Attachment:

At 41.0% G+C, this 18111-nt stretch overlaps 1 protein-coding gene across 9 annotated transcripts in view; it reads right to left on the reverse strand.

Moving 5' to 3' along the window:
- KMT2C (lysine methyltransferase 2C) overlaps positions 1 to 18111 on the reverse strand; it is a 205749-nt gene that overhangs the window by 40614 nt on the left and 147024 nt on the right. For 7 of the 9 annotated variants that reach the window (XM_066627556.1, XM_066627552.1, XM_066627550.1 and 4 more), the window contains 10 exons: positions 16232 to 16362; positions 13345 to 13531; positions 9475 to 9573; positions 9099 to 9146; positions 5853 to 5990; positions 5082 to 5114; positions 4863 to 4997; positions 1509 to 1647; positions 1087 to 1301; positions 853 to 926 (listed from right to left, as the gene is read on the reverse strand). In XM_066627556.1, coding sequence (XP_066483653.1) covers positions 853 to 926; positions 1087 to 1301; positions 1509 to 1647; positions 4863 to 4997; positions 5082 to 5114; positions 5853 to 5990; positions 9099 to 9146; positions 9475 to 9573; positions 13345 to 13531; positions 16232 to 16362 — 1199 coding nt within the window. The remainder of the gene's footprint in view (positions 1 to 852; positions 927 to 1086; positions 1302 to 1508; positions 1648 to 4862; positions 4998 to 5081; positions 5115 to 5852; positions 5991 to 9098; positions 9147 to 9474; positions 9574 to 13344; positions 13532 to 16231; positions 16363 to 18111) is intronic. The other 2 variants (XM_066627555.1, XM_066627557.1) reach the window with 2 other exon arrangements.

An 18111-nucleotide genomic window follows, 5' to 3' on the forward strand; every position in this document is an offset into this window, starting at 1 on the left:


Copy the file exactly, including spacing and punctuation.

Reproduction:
At 41.0% G+C, this 18111-nt stretch overlaps 1 protein-coding gene across 9 annotated transcripts in view; it reads right to left on the reverse strand.

Moving 5' to 3' along the window:
- KMT2C (lysine methyltransferase 2C) overlaps positions 1 to 18111 on the reverse strand; it is a 205749-nt gene that overhangs the window by 40614 nt on the left and 147024 nt on the right. For 7 of the 9 annotated variants that reach the window (XM_066627556.1, XM_066627552.1, XM_066627550.1 and 4 more), the window contains 10 exons: positions 16232 to 16362; positions 13345 to 13531; positions 9475 to 9573; positions 9099 to 9146; positions 5853 to 5990; positions 5082 to 5114; positions 4863 to 4997; positions 1509 to 1647; positions 1087 to 1301; positions 853 to 926 (listed from right to left, as the gene is read on the reverse strand). In XM_066627556.1, coding sequence (XP_066483653.1) covers positions 853 to 926; positions 1087 to 1301; positions 1509 to 1647; positions 4863 to 4997; positions 5082 to 5114; positions 5853 to 5990; positions 9099 to 9146; positions 9475 to 9573; positions 13345 to 13531; positions 16232 to 16362 — 1199 coding nt within the window. The remainder of the gene's footprint in view (positions 1 to 852; positions 927 to 1086; positions 1302 to 1508; positions 1648 to 4862; positions 4998 to 5081; positions 5115 to 5852; positions 5991 to 9098; positions 9147 to 9474; positions 9574 to 13344; positions 13532 to 16231; positions 16363 to 18111) is intronic. The other 2 variants (XM_066627555.1, XM_066627557.1) reach the window with 2 other exon arrangements.

An 18111-nucleotide genomic window follows, 5' to 3' on the forward strand; every position in this document is an offset into this window, starting at 1 on the left: